SEOUL, South Korea — The headquarters of Hyundai, South Korea’s biggest business group, overlooks a serene scene: the curved tile roofs and tree-lined pathways of an ancient palace called the Secret Garden. Inside the building, however, the mood of many is grim.
Nine years ago, Chun Hyon-dae was proud to join Hyundai Engineering & Construction, a company that was synonymous with South Korea’s full-speed economic growth. These days, his company is in danger of bankruptcy, a case study on the hazards of expansion on borrowed money.
"Being a Hyundai man meant becoming an object of envy among college graduates," said Chun, 35. Now, he said, "The mood is somber in our office. "When we sit down, colleagues talk about what will happen to our company."
For years, Hyundai Engineering was the centerpiece of family-controlled Hyundai. Riding on the construction booms at home and in the Middle East in the 1970s and 1980s, the firm raked in cash to finance Hyundai’s fast expansion into a $75 billion-a-year corporate empire with 40 subsidiaries.
Hyundai’s presence is ubiquitous. Seven out of 10 cars jamming the streets of Seoul, a metropolis of 10 million people, are made by Hyundai affiliates. People live in Hyundai apartments, buy fuel in Hyundai gas stations and shop in Hyundai department stores.
Now, the popular perception that Hyundai was "too big to fail" has been fading, especially since the bankruptcy last week of Daewoo Motor Co., the nation’s third largest automaker.
Hyundai’s trouble is an outgrowth of South Korea’s efforts to shed old ways of doing business.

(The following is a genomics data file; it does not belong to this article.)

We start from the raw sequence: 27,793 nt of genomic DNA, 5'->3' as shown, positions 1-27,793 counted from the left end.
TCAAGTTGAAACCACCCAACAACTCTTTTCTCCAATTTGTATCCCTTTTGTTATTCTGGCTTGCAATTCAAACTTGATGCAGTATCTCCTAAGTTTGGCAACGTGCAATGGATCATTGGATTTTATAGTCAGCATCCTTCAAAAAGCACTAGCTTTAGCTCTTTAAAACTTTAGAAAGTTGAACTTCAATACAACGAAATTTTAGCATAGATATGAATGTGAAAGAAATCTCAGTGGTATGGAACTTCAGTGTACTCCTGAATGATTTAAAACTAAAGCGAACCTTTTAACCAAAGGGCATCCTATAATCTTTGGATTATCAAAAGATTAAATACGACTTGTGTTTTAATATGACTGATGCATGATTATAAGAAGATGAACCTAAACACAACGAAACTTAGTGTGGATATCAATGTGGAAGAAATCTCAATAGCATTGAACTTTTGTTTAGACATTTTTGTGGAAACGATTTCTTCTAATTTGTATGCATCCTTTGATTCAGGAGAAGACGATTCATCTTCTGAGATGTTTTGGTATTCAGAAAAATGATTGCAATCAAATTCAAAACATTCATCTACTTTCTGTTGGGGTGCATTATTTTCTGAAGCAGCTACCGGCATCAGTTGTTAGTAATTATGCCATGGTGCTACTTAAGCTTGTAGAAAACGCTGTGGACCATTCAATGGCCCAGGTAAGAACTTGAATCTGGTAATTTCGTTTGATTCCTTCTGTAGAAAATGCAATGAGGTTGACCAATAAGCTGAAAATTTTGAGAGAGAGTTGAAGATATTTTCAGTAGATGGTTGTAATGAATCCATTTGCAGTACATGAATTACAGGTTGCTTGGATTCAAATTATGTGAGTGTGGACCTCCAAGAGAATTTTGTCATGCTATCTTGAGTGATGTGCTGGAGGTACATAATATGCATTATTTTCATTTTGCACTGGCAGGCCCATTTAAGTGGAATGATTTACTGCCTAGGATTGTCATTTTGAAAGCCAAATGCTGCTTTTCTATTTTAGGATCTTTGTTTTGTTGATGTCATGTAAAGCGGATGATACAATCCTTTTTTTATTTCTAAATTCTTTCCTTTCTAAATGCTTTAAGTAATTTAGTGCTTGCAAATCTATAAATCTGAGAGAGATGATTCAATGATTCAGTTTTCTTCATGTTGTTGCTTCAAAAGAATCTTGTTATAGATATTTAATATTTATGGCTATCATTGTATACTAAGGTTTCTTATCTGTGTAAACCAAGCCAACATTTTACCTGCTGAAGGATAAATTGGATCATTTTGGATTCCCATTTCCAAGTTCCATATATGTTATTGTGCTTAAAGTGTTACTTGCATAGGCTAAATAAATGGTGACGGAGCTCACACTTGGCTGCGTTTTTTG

In resource-scarce South Korea, former military rulers nurtured Hyundai Engineering and a handful of other family-owned businesses into conglomerates — called chaebol in Korean — through subsidies, cheap loans, tax breaks and a domestic market closed to foreign competitors.
The conglomerates fueled the nation’s economic development. Hyundai runs the world’s largest shipyard. Samsung is the world’s largest producer of computer memory chips. Hyundai cars, LG refrigerators and Samsung TV sets flood low-end global markets.
But the Achilles’ heel for these giants was they used borrowed money to fund their expansion.
For two years, President Kim Dae-jung has been urging them to take drastic steps to cut their debt, lower interest payments and become more profitable — a key condition for a $58 billion bailout package from the IMF that pulled South Korea out of the 1997-1998 Asian financial turmoil.
Many did not heed that warning, and critics accused Kim’s government of complacency. Some of the conglomerates even got bigger, and some weak affiliates plodded on without paying their huge debts, which were rolled over by government-controlled banks.
Hyundai, for example, gobbled up bankrupt Kia Motor, the nation’s No. 2 carmaker, and the semiconductor operation of LG last year.
Hyundai has been trying to get things under control. Earlier this week, Hyundai Engineering said it would sell a massive ranch and stakes in other Hyundai affiliates to raise $1.14 billion to cut its total debt to $3.8 billion by year end.
But government-controlled banks said it was a reprieve, not a resolution of the firm’s debt crisis. Having already rescued the builder once from bankruptcy this year, they say there would be no further bailout.
It’s been a bitter pill to swallow for Hyundai Engineering’s 7,000 workers. "We are bewildered and shocked," said Lee Moon-kun, 30.
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